Pub Type(s)

Journal Article
Research Support, Non-U.S. Gov't

Language

eng

PubMed ID

29770843

Citation

Mann, David M A., et al. "Patterns and Severity of Vascular Amyloid in Alzheimer's Disease Associated With Duplications and Missense Mutations in APP Gene, Down Syndrome and Sporadic Alzheimer's Disease." Acta Neuropathologica, vol. 136, no. 4, 2018, pp. 569-587.
Mann DMA, Davidson YS, Robinson AC, et al. Patterns and severity of vascular amyloid in Alzheimer's disease associated with duplications and missense mutations in APP gene, Down syndrome and sporadic Alzheimer's disease. Acta Neuropathol. 2018;136(4):569-587.
Mann, D. M. A., Davidson, Y. S., Robinson, A. C., Allen, N., Hashimoto, T., Richardson, A., ... Strydom, A. (2018). Patterns and severity of vascular amyloid in Alzheimer's disease associated with duplications and missense mutations in APP gene, Down syndrome and sporadic Alzheimer's disease. Acta Neuropathologica, 136(4), pp. 569-587. doi:10.1007/s00401-018-1866-3.
Mann DMA, et al. Patterns and Severity of Vascular Amyloid in Alzheimer's Disease Associated With Duplications and Missense Mutations in APP Gene, Down Syndrome and Sporadic Alzheimer's Disease. Acta Neuropathol. 2018;136(4):569-587. PubMed PMID: 29770843.
* Article titles in AMA citation format should be in sentence-case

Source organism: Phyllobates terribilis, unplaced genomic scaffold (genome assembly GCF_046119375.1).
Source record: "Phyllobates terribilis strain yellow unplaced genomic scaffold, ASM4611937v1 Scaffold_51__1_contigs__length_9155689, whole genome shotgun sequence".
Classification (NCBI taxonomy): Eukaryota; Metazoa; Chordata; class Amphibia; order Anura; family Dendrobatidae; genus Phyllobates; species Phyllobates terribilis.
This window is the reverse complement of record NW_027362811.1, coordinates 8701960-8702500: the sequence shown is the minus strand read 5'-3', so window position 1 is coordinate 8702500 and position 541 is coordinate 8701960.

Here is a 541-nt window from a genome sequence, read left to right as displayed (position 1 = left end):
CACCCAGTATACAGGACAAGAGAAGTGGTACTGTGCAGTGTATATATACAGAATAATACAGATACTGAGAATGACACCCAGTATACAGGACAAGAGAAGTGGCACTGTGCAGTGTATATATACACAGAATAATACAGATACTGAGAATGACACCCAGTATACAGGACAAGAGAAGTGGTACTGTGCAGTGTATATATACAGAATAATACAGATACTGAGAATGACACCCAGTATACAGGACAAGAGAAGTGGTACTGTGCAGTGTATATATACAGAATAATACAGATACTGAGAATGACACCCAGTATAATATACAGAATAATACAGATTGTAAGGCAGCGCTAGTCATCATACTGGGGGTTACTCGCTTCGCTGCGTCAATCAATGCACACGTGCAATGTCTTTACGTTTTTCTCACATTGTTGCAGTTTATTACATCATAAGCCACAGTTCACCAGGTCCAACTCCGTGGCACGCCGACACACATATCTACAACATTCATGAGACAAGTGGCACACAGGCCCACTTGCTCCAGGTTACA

TY - JOUR T1 - Patterns and severity of vascular amyloid in Alzheimer's disease associated with duplications and missense mutations in APP gene, Down syndrome and sporadic Alzheimer's disease. AU - Mann,David M A, AU - Davidson,Yvonne S, AU - Robinson,Andrew C, AU - Allen,Nancy, AU - Hashimoto,Tadafumi, AU - Richardson,Anna, AU - Jones,Matthew, AU - Snowden,Julie S, AU - Pendleton,Neil, AU - Potier,Marie-Claude, AU - Laquerrière,Annie, AU - Prasher,Vee, AU - Iwatsubo,Takeshi, AU - Strydom,Andre, Y1 - 2018/05/16/ PY - 2018/02/15/received PY - 2018/05/10/accepted PY - 2018/05/04/revised PY - 2018/5/18/pubmed PY - 2018/5/18/medline PY - 2018/5/18/entrez KW - APP mutations KW - Alzheimer’s disease KW - Amyloid plaques KW - Cerebral amyloid angiopathy KW - Down syndrome SP - 569 EP - 587 JF - Acta neuropathologica JO - Acta Neuropathol. VL - 136 IS - 4 N2 - In this study, we have compared the severity of amyloid plaque formation and cerebral amyloid angiopathy (CAA), and the subtype pattern of CAA pathology itself, between APP genetic causes of AD (APPdup, APP mutations), older individuals with Down syndrome (DS) showing the pathology of Alzheimer's disease (AD) and individuals with sporadic (early and late onset) AD (sEOAD and sLOAD, respectively). The aim of this was to elucidate important group differences and to provide mechanistic insights related to clinical and neuropathological phenotypes. Since lipid and cholesterol metabolism is implicated in AD as well as vascular disease, we additionally aimed to explore the role of APOE genotype in CAA severity and subtypes. Plaque formation was greater in DS and missense APP mutations than in APPdup, sEOAD and sLOAD cases. Conversely, CAA was more severe in APPdup and missense APP mutations, and in DS, compared to sEOAD and sLOAD. When stratified by CAA subtype from 1 to 4, there were no differences in plaque scores between the groups, though in patients with APPdup, APP mutations and sEOAD, types 2 and 3 CAA were more common than type 1. Conversely, in DS, sLOAD and controls, type 1 CAA was more common than types 2 and 3. APOE ε4 allele frequency was greater in sEOAD and sLOAD compared to APPdup, missense APP mutations, DS and controls, and varied between each of the CAA phenotypes with APOE ε4 homozygosity being more commonly associated with type 3 CAA than types 1 and 2 CAA in sLOAD and sEOAD. The differing patterns in CAA within individuals of each group could be a reflection of variations in the efficiency of perivascular drainage, this being less effective in types 2 and 3 CAA leading to a greater burden of CAA in parenchymal arteries and capillaries. Alternatively, as suggested by immunostaining using carboxy-terminal specific antibodies, it may relate to the relative tissue burdens of the two major forms of Aβ, with higher levels of Aβ40 promoting a more 'aggressive' form of CAA, and higher levels of Aβ42(3) favouring a greater plaque burden. Possession of APOE ε4 allele, especially ε4 homozygosity, favours development of CAA generally, and as type 3 particularly, in sEOAD and sLOAD. SN - 1432-0533 UR - https://www.unboundmedicine.com/medline/citation/29770843/Patterns_and_severity_of_vascular_amyloid_in_Alzheimer's_disease_associated_with_duplications_and_missense_mutations_in_APP_gene_Down_syndrome_and_sporadic_Alzheimer's_disease_ L2 - https://dx.doi.org/10.1007/s00401-018-1866-3 DB - PRIME DP - Unbound Medicine ER -